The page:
SH 97 NE of Floresville, Floresville, TX, United States

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Near Site of Lodi Ferry. European settlement of this area dates to the early 18th century with the establishment of missions in San Antonio, and missions herdsmen used this area as grazing land for livestock. Until the late 19th century, traveleres in this county crossed the San Antonio River at natural fords, with no bridges or other means to traverse the stream. In 1871, the Wilson County Commissioners Court declared the need for a ferry and decided to grant any potential ferryman a waiver of licensing fees for the first five years, as well as the ability to charge the highest fee allowable by state law. Nemencio de la Zerda, II owned land along the river near the mouth of Chiver Creek. He started a ferry operation on the east bank of the river at the community of Lodi, about one mile north of Floresville's center. De la Zerda, a Confederate veteran and area native, was active in his community, serving as Lodi's justice of the peace, as well as county sheriff and tax collector. Family tradition holds that near his boat he hung a bell that travelers would ring when they wanted to cross. The community of Lodi developed along the Old San Antonio-La Bahia Road, which brought a steady flow of commerce to the area, and the ferry provided a way for traders to haul their wares across the river. The de la Zerda family sold the ferry business in 1877 to W.W. Payne, and it later passed to Vicente J. Carvajal. In 1886, the county built a free bridge nearby across the river, and over time, travelers ceased using the ferry that had once provided local residents and travelers vital transportation access. (2006) #13487

Peach St, Goliad Rd, Floresville, TX, United States

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de la Zerda Cemetery. This cemetery, located on the high east bank of the San Antonio River, served residents of the trading community of Lodi, which declined in the 20th century. Nemencio de la Zerda, Sr., born in San Antonio in 1808, was a rancher, businessman and former soldier under Juan Seguin. He purchased this land in 1839. The earliest burial in the cemetery dates to 1877, though it is believed there are earlier unmarked graves. One notable burial is that of Benito Lopez, a prominent Lodi and Floresville business owner. This burial ground features interior fencing and Spanish language grave markers. The cemetery chronicles the lives of early pioneers of the Mexican American community of Lodi. Historic Texas Cemetery - 2006 #13915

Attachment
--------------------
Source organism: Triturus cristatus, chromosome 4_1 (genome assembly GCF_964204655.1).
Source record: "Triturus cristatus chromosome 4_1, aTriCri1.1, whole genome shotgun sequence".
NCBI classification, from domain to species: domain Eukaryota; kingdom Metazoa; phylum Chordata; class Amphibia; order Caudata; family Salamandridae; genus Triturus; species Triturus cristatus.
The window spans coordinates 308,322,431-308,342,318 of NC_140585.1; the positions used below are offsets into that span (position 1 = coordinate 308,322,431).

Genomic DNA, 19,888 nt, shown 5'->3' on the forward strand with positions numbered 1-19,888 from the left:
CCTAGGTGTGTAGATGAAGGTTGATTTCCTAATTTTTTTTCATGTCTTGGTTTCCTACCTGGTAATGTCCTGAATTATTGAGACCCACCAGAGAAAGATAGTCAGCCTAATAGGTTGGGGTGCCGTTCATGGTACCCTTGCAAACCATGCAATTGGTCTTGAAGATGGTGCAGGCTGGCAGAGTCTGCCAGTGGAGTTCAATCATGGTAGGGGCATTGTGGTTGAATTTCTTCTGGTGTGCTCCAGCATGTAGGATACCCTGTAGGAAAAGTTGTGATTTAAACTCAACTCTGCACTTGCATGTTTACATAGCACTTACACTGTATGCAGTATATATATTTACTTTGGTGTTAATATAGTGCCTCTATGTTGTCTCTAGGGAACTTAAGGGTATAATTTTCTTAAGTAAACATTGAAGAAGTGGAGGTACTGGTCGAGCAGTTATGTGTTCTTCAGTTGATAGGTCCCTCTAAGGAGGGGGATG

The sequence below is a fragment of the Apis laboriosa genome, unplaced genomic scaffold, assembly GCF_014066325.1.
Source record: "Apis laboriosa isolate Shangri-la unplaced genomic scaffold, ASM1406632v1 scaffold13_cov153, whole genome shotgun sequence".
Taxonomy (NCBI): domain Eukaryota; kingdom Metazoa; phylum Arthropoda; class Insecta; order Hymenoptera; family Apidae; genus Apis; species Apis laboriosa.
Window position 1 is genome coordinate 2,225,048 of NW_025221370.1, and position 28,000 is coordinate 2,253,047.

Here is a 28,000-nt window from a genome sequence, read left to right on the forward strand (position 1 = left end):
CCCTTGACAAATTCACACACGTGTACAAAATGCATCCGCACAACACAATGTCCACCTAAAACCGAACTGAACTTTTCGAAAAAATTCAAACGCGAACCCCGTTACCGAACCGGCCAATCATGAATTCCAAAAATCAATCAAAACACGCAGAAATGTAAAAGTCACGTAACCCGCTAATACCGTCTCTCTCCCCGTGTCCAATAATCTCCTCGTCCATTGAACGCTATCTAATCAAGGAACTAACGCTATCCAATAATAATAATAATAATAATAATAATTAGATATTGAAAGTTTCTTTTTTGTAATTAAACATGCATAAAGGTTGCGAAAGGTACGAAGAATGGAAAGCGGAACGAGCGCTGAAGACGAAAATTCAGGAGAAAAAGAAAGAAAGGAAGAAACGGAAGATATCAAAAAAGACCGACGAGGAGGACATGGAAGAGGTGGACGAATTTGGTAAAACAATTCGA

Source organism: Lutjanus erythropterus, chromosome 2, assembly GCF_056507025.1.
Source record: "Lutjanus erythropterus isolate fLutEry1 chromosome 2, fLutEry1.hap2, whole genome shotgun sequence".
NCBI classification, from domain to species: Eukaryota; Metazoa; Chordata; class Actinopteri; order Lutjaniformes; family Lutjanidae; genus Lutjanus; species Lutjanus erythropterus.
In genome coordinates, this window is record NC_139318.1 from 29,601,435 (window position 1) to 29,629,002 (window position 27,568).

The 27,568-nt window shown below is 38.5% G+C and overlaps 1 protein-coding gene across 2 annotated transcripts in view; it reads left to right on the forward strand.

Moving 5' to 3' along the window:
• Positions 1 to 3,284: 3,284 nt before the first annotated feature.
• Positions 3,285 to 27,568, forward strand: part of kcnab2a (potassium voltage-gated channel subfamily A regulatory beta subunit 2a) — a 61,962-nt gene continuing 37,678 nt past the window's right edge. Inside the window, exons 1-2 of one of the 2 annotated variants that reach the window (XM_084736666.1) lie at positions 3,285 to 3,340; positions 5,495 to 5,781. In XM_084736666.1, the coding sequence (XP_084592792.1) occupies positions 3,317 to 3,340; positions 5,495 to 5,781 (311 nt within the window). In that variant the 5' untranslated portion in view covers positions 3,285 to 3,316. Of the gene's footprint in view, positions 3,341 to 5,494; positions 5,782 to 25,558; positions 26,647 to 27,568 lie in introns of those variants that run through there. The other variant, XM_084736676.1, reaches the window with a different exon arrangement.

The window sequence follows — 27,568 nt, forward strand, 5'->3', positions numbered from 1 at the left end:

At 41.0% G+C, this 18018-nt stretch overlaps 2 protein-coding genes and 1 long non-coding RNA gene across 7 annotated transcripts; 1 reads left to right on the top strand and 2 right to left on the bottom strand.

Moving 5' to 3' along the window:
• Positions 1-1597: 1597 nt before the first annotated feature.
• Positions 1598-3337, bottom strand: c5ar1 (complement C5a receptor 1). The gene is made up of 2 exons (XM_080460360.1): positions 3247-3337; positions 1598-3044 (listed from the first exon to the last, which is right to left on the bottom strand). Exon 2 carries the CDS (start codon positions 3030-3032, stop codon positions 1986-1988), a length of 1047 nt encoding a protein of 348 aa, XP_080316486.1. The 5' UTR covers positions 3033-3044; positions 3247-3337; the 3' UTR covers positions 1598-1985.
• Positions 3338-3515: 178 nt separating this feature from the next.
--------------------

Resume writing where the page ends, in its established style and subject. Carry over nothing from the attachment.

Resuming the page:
Ferry Rd/Peach St, Floresville, TX, United States

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Marcelina Cemetery. In 1876, Isaac and Malinda Sims moved from Mississippi to Wilson County's Marcelina community. Seven years later, they deeded part of their land for a burial gound and the Marcelina Baptist Church. Samuel Foster, Isaac's stepbrother, also deeded land, including the site of his mother's grave, for burial purposes. Over time the two cemeteries merged into one. The oldest marked grave, that of Martin Donaho, dates to 1882. The cemetery continues to be used by the community. A cemetery association, organized in 1954 by Sally Sims and others, still maintains the burial ground, which remains a link to the area's rich history. Historic Texas Cemetery - 2003 #13805